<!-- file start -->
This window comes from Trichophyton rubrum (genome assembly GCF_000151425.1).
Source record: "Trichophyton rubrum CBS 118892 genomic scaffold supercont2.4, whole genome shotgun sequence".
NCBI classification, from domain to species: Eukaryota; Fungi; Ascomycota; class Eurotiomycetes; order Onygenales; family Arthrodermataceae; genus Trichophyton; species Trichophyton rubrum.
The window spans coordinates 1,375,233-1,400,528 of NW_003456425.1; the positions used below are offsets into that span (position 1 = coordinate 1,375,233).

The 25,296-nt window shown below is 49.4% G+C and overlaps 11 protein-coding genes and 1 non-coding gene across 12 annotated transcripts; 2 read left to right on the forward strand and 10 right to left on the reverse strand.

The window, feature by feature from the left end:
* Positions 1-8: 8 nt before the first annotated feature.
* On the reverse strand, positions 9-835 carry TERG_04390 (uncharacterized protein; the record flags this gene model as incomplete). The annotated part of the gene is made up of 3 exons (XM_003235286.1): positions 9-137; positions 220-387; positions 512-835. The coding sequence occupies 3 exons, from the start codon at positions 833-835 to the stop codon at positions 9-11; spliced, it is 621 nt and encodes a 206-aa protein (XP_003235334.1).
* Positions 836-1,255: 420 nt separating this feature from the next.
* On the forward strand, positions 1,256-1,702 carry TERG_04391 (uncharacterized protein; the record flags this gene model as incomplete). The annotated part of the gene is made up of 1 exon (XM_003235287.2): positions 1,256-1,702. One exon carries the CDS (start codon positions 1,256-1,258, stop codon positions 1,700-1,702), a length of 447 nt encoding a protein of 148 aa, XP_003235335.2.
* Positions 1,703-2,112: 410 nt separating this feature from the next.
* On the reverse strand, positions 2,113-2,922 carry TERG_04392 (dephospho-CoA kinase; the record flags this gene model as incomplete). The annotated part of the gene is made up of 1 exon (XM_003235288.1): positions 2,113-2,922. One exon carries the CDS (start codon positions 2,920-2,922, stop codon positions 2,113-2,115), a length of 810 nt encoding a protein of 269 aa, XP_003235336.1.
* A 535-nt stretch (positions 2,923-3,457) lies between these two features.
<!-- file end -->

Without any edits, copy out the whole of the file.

This window comes from Trichophyton rubrum (genome assembly GCF_000151425.1).
Source record: "Trichophyton rubrum CBS 118892 genomic scaffold supercont2.4, whole genome shotgun sequence".
NCBI classification, from domain to species: Eukaryota; Fungi; Ascomycota; class Eurotiomycetes; order Onygenales; family Arthrodermataceae; genus Trichophyton; species Trichophyton rubrum.
The window spans coordinates 1,375,233-1,400,528 of NW_003456425.1; the positions used below are offsets into that span (position 1 = coordinate 1,375,233).

The 25,296-nt window shown below is 49.4% G+C and overlaps 11 protein-coding genes and 1 non-coding gene across 12 annotated transcripts; 2 read left to right on the forward strand and 10 right to left on the reverse strand.

The window, feature by feature from the left end:
* Positions 1-8: 8 nt before the first annotated feature.
* On the reverse strand, positions 9-835 carry TERG_04390 (uncharacterized protein; the record flags this gene model as incomplete). The annotated part of the gene is made up of 3 exons (XM_003235286.1): positions 9-137; positions 220-387; positions 512-835. The coding sequence occupies 3 exons, from the start codon at positions 833-835 to the stop codon at positions 9-11; spliced, it is 621 nt and encodes a 206-aa protein (XP_003235334.1).
* Positions 836-1,255: 420 nt separating this feature from the next.
* On the forward strand, positions 1,256-1,702 carry TERG_04391 (uncharacterized protein; the record flags this gene model as incomplete). The annotated part of the gene is made up of 1 exon (XM_003235287.2): positions 1,256-1,702. One exon carries the CDS (start codon positions 1,256-1,258, stop codon positions 1,700-1,702), a length of 447 nt encoding a protein of 148 aa, XP_003235335.2.
* Positions 1,703-2,112: 410 nt separating this feature from the next.
* On the reverse strand, positions 2,113-2,922 carry TERG_04392 (dephospho-CoA kinase; the record flags this gene model as incomplete). The annotated part of the gene is made up of 1 exon (XM_003235288.1): positions 2,113-2,922. One exon carries the CDS (start codon positions 2,920-2,922, stop codon positions 2,113-2,115), a length of 810 nt encoding a protein of 269 aa, XP_003235336.1.
* A 535-nt stretch (positions 2,923-3,457) lies between these two features.